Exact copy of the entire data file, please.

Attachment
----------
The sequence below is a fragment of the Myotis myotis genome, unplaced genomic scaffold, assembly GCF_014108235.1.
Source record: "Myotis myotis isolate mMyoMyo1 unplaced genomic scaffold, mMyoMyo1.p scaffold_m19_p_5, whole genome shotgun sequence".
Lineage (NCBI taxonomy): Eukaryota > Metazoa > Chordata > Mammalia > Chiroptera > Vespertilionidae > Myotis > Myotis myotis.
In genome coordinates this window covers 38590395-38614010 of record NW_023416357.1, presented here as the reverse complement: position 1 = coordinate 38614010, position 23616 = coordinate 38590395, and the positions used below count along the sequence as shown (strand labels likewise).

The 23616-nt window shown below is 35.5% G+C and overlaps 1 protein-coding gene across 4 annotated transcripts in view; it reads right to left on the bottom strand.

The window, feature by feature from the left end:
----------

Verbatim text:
The sequence below is a fragment of the Myotis myotis genome, unplaced genomic scaffold, assembly GCF_014108235.1.
Source record: "Myotis myotis isolate mMyoMyo1 unplaced genomic scaffold, mMyoMyo1.p scaffold_m19_p_5, whole genome shotgun sequence".
Lineage (NCBI taxonomy): Eukaryota > Metazoa > Chordata > Mammalia > Chiroptera > Vespertilionidae > Myotis > Myotis myotis.
In genome coordinates this window covers 38590395-38614010 of record NW_023416357.1, presented here as the reverse complement: position 1 = coordinate 38614010, position 23616 = coordinate 38590395, and the positions used below count along the sequence as shown (strand labels likewise).

The 23616-nt window shown below is 35.5% G+C and overlaps 1 protein-coding gene across 4 annotated transcripts in view; it reads right to left on the bottom strand.

The window, feature by feature from the left end: